The Great Lakes Botanist (formerly The Michigan Botanist through Volume 55), established in 1962, is the peer-reviewed, quarterly journal of the Michigan Botanical Club. More...

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Volumes 1-36 of the Michigan Botanist are available to search and read in HathiTrust.

Volume 59, Nos. 1-2 (January-June, 2020)


On the cover: Mays Ledges (Class II–III) on the Bois Brule River, Douglas County, Wisconsin. Photo by Derek S. Anderson

May Ledges is a series of rocks and ledges in the lower reaches of the river and is a favorite among canoe and kayak enthusiasts that is often rated as one of the best white-water experiences in Wisconsin. The river in this section falls 100 m in the last 29 km to Lake Superior.

In 1680, Daniel Greysolon Sieur du Lhut was the first voyageur to make his way up the Bois Brule River and the St. Croix River, seeking a waterway to the Mississippi. This early exploration confirmed that a waterway passage existed between the Upper Great Lakes and the center of the continent. In the ensuing centuries, new explorers traveled these waters describing the geology, vegetation, and character of the river. In 1845, Morgan Lewis Martin published in the St. Croix Falls Daily Union the following early account of one early exploration originating at La Pointe, Madeline Island, and continuing to the Mississippi. Morgan has just entered the river from the mouth, when he begins his narrative. The italicized section is one of the early accounts of Mays Ledges.

After going three or four miles, we struck the rapids of this river, over the trap boulders of which the water dashed like a mill-tail. Our voyageurs had to poke up them with all the strength and skill they could command, for there was constant danger of the canoes being dashed and stove against the rocks, or of being suddenly thrown across the current and capsized. These rapids were flanked at either side with red sand-stone cliffs; and the darkest and thickest kind of growth, composed of silver fur, or Canadian balsam, white cedars, birch, &c., and wholly unfit for tillage.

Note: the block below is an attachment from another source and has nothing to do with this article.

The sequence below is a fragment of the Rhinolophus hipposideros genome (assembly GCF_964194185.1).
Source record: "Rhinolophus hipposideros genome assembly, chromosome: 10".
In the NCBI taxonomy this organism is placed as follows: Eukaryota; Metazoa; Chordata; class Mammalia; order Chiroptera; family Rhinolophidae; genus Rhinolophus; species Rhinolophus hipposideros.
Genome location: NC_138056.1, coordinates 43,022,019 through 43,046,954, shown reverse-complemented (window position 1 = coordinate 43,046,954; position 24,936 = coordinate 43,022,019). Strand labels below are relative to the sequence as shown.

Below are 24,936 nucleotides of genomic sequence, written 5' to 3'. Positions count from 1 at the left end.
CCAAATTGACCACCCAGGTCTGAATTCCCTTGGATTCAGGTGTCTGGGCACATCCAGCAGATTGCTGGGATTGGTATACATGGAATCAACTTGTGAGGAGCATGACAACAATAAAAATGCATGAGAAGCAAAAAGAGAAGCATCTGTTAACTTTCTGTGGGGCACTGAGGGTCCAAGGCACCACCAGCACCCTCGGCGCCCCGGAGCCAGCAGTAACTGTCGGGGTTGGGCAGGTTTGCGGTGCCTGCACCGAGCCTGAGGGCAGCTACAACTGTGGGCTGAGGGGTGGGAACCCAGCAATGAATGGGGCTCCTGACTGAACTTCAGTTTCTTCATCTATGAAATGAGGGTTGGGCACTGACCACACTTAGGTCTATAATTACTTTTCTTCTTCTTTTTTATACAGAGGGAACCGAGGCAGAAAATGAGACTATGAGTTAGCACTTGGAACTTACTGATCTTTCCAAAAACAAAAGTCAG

We worked forward in this way over rapids, for about thirty miles; and having passed three portages, around which we had to walk and carry our baggage, with still the fourth and last severe one before us, we finally struck up a camp near the head of the third portage, where all were sufficiently fatigued to sleep most soundly. At this last portage rapid, there appeared in the bottom of the river a mass of trap crossing it, over which the water fell two or three feet nearly perpendicular.

Analyzing Vegetative Cover of the Bois Brule River Watershed Re-Visited in Northwestern Wisconsin, Part II: Vegetation and Land Cover Changes (1852 to 2017)

Paul S. Hlina, Mary Ann E. Feist, Derek S. Anderson, Paul B. Marcum, Reed J. Schwarting, Nicholas P. Danz